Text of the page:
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This is gcc 4.4.6 on Linux.

Here's the behavior


double a[500000000];

main() {

If I compile this using:

gcc bizarre.c

Then the compiler uses 4G of memory, and takes a long time.

If I make the array size 50000000, the the compilation takes considerably less memory and time.

It's like the compiler is executing the code that it's compiling.

I realize that creating a humongous array this way might not be best practice, but any explanations?

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You compiling as 32 or 64 bit executable? – Mike Kwan Jun 15 '12 at 1:09
no optimization flags? you are going to run into a stack overflow more than likely... with optimization turned on, this variable is probably eliminated if using optimization higher than -O0 – user195488 Jun 15 '12 at 1:12
@0A0D: this array is getting stuffed in the .bss section anyway, no stack involved... – sarnold Jun 15 '12 at 1:17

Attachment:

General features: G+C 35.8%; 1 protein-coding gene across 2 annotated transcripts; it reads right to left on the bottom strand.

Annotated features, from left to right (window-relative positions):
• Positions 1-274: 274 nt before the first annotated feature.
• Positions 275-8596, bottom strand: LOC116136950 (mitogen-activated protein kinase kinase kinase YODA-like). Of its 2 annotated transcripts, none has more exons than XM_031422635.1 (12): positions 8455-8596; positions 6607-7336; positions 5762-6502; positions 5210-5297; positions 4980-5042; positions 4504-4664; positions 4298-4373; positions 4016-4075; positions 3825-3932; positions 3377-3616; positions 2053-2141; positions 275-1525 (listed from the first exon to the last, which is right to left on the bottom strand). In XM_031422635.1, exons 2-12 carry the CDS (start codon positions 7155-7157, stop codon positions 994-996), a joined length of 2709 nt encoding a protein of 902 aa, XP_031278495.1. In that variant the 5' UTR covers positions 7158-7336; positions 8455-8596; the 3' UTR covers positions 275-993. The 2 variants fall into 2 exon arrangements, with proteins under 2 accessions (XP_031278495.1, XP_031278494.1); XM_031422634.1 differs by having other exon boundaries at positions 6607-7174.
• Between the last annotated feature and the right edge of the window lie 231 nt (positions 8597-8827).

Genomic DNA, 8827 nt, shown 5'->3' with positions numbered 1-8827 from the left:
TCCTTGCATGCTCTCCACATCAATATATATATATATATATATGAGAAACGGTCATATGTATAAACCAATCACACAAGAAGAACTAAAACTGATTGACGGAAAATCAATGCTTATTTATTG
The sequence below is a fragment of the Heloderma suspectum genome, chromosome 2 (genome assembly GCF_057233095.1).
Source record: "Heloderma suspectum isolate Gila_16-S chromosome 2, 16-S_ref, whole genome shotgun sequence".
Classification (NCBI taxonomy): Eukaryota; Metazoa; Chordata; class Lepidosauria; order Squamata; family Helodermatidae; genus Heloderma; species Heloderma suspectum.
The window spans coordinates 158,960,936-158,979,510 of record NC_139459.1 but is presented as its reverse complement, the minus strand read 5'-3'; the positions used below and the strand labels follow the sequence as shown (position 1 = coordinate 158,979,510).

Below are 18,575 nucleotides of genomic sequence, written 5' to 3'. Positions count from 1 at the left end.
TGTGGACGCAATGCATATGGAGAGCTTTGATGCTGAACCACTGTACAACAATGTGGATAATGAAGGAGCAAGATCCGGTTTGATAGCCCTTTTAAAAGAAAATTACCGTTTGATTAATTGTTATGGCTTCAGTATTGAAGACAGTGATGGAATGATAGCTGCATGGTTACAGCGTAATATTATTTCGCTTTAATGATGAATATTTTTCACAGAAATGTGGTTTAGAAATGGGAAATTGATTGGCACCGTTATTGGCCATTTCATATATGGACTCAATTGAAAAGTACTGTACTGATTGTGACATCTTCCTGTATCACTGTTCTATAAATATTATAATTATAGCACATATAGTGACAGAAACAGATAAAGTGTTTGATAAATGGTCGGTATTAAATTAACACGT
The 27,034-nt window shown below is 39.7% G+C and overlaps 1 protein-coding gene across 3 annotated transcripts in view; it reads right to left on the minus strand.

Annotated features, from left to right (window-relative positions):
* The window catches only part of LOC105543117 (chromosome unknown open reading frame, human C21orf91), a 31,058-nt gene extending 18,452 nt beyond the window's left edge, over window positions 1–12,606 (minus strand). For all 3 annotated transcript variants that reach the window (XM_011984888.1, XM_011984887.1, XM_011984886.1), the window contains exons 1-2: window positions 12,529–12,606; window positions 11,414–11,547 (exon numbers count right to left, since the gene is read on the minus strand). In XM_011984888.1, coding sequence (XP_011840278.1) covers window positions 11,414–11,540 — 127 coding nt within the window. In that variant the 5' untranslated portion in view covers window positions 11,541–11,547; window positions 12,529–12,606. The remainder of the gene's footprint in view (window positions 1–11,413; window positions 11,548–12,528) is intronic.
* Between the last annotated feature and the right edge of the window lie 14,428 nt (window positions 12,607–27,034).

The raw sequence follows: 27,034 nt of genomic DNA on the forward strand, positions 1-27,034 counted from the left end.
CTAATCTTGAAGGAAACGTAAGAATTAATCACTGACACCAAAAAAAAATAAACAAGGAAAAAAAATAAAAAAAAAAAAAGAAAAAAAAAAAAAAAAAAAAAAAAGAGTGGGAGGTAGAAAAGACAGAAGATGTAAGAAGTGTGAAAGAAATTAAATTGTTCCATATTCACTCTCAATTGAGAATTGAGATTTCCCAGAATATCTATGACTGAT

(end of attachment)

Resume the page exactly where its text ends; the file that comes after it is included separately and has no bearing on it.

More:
64bit. No stack overflow, as it's a global. – Alan Jun 15 '12 at 1:21
@leppie, no, because the BSS section simply stores the sizes of the data objects to be instantiated with zero bytes. The version with one 0 removed compiles to 8355 bytes on my system, and I'd expect the version with the 0 put back to compile to within 32 bytes of this size -- probably identical size. – sarnold Jun 18 '12 at 23:10
up vote 6 down vote accepted

It's a known linker bug related to --build-id, now fixed on mainline. See Some distros took an earlier patch of Nick's that needlessly calculated a checksum over .bss, requiring the .bss section to be allocated and zeroed. Complain to your distro.

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